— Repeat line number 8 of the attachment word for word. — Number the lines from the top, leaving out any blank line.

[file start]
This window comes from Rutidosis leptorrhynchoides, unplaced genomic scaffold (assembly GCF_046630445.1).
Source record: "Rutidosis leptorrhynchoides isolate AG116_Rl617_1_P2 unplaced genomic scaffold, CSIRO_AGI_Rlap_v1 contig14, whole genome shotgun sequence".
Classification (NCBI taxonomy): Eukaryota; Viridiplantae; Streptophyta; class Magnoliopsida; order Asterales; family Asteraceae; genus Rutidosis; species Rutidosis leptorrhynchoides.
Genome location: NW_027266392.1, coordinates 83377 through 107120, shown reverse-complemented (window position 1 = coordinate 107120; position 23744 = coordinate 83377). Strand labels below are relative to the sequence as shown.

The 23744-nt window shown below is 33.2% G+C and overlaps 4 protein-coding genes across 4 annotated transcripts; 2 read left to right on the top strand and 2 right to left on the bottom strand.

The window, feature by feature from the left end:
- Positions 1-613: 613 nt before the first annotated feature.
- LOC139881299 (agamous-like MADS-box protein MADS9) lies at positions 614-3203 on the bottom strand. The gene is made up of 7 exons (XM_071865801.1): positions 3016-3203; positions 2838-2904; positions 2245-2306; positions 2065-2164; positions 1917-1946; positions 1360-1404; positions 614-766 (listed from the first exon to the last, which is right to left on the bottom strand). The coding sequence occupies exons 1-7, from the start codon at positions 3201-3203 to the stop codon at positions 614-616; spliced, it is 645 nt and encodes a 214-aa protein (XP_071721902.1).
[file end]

- LOC139881299 (agamous-like MADS-box protein MADS9) lies at positions 614-3203 on the bottom strand. The gene is made up of 7 exons (XM_071865801.1): positions 3016-3203; positions 2838-2904; positions 2245-2306; positions 2065-2164; positions 1917-1946; positions 1360-1404; positions 614-766 (listed from the first exon to the last, which is right to left on the bottom strand). The coding sequence occupies exons 1-7, from the start codon at positions 3201-3203 to the stop codon at positions 614-616; spliced, it is 645 nt and encodes a 214-aa protein (XP_071721902.1).